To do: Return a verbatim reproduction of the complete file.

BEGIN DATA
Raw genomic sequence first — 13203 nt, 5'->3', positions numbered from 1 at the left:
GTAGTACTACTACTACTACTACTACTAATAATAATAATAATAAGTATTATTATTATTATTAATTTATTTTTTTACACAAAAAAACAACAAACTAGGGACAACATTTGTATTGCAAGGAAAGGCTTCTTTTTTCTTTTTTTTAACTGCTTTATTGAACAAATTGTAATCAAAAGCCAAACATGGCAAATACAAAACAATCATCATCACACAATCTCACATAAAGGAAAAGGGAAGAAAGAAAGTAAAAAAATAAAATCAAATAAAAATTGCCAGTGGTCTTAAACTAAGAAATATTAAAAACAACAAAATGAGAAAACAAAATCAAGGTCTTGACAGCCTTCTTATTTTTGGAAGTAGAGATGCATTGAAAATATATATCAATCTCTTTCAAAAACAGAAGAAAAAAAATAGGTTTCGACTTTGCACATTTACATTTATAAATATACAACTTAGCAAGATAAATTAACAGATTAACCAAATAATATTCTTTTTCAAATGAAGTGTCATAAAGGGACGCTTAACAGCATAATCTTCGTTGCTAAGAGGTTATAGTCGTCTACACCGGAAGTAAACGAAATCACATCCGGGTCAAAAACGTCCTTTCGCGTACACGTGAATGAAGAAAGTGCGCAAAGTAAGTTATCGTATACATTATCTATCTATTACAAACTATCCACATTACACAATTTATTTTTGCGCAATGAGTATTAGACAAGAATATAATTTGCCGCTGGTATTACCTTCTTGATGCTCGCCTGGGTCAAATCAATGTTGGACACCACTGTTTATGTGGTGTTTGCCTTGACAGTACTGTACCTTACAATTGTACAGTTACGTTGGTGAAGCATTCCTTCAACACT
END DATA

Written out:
Raw genomic sequence first — 13203 nt, 5'->3', positions numbered from 1 at the left:
GTAGTACTACTACTACTACTACTACTAATAATAATAATAATAAGTATTATTATTATTATTAATTTATTTTTTTACACAAAAAAACAACAAACTAGGGACAACATTTGTATTGCAAGGAAAGGCTTCTTTTTTCTTTTTTTTAACTGCTTTATTGAACAAATTGTAATCAAAAGCCAAACATGGCAAATACAAAACAATCATCATCACACAATCTCACATAAAGGAAAAGGGAAGAAAGAAAGTAAAAAAATAAAATCAAATAAAAATTGCCAGTGGTCTTAAACTAAGAAATATTAAAAACAACAAAATGAGAAAACAAAATCAAGGTCTTGACAGCCTTCTTATTTTTGGAAGTAGAGATGCATTGAAAATATATATCAATCTCTTTCAAAAACAGAAGAAAAAAAATAGGTTTCGACTTTGCACATTTACATTTATAAATATACAACTTAGCAAGATAAATTAACAGATTAACCAAATAATATTCTTTTTCAAATGAAGTGTCATAAAGGGACGCTTAACAGCATAATCTTCGTTGCTAAGAGGTTATAGTCGTCTACACCGGAAGTAAACGAAATCACATCCGGGTCAAAAACGTCCTTTCGCGTACACGTGAATGAAGAAAGTGCGCAAAGTAAGTTATCGTATACATTATCTATCTATTACAAACTATCCACATTACACAATTTATTTTTGCGCAATGAGTATTAGACAAGAATATAATTTGCCGCTGGTATTACCTTCTTGATGCTCGCCTGGGTCAAATCAATGTTGGACACCACTGTTTATGTGGTGTTTGCCTTGACAGTACTGTACCTTACAATTGTACAGTTACGTTGGTGAAGCATTCCTTCAACACT